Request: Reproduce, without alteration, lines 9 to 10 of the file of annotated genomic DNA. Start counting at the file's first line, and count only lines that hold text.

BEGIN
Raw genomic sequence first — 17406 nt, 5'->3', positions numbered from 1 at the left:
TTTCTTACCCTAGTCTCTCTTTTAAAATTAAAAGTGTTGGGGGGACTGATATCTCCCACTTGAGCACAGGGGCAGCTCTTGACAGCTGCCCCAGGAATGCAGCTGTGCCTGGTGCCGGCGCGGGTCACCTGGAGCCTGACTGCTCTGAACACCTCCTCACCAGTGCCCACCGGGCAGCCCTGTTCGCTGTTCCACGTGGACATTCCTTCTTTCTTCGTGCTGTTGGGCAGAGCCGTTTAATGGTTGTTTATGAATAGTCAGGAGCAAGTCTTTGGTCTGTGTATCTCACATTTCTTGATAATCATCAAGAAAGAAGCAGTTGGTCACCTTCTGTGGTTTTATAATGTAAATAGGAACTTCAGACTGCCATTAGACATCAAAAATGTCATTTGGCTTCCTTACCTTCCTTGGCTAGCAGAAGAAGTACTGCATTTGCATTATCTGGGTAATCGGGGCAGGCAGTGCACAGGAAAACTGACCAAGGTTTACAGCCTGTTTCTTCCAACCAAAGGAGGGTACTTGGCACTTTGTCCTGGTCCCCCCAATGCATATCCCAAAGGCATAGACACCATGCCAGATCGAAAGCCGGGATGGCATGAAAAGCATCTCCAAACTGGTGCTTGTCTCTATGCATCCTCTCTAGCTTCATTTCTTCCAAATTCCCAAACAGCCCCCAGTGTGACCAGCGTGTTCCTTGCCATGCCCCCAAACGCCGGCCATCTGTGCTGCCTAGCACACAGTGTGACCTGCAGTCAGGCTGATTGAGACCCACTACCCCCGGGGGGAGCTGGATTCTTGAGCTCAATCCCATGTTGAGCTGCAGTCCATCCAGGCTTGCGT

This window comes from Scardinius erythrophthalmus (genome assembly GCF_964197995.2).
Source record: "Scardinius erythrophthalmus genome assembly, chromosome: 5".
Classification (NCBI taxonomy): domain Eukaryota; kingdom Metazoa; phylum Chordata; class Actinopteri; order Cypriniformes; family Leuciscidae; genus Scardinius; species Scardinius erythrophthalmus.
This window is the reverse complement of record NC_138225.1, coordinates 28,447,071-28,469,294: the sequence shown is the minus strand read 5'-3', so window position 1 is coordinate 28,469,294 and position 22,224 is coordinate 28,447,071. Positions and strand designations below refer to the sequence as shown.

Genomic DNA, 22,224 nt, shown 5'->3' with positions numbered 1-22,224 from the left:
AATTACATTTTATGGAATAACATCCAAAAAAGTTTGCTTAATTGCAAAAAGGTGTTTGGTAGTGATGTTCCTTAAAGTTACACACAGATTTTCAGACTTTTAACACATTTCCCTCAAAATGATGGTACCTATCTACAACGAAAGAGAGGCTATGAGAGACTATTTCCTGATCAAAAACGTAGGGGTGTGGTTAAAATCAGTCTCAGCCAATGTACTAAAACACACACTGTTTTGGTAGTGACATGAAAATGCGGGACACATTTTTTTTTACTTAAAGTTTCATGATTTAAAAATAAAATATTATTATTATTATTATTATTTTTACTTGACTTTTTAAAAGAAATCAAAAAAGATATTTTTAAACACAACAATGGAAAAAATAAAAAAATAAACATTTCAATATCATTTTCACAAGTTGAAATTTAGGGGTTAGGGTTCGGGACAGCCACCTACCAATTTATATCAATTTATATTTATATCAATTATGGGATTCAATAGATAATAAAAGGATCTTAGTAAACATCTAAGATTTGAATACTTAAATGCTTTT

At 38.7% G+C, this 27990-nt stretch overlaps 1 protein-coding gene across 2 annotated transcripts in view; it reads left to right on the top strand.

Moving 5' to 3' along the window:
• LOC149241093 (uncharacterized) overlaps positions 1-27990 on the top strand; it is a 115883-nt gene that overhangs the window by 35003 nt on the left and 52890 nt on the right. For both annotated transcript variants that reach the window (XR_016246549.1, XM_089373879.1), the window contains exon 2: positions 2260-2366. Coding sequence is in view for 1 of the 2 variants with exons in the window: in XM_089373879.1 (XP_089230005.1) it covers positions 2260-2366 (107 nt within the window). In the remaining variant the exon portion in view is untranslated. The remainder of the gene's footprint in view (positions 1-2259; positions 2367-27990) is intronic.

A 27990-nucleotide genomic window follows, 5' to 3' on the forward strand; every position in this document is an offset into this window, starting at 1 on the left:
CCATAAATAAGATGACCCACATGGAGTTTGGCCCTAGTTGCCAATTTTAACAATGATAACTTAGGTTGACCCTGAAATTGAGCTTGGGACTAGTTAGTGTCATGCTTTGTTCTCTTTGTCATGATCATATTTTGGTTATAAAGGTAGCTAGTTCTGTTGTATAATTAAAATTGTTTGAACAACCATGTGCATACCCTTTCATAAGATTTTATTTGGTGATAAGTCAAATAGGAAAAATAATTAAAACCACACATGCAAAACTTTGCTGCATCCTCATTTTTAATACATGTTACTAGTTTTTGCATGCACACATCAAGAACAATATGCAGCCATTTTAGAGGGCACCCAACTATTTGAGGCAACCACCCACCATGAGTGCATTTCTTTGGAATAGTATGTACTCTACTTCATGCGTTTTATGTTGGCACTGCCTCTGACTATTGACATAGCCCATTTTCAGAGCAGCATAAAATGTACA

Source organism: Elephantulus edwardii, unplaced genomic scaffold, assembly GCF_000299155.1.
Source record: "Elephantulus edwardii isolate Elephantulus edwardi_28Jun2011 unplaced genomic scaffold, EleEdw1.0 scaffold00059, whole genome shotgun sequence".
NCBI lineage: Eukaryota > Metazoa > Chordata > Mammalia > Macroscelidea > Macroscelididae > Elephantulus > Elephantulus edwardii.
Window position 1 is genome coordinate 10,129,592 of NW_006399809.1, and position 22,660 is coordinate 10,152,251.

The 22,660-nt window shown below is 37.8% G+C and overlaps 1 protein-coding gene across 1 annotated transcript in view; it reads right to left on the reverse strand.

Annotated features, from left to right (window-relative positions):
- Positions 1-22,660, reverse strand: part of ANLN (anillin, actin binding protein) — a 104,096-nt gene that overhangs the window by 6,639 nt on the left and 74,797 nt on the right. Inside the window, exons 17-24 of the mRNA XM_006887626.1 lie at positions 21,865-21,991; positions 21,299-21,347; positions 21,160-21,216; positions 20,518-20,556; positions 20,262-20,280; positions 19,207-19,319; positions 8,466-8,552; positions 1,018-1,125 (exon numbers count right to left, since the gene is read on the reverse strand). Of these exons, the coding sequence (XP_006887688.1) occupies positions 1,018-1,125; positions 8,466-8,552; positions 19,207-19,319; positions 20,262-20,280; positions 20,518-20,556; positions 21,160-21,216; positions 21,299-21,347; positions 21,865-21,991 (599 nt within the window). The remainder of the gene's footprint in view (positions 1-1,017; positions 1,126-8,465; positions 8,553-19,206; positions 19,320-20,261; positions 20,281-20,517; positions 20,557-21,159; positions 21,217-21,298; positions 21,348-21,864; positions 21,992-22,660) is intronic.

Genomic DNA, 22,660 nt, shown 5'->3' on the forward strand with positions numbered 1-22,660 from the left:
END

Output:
At 38.7% G+C, this 27990-nt stretch overlaps 1 protein-coding gene across 2 annotated transcripts in view; it reads left to right on the top strand.

Moving 5' to 3' along the window: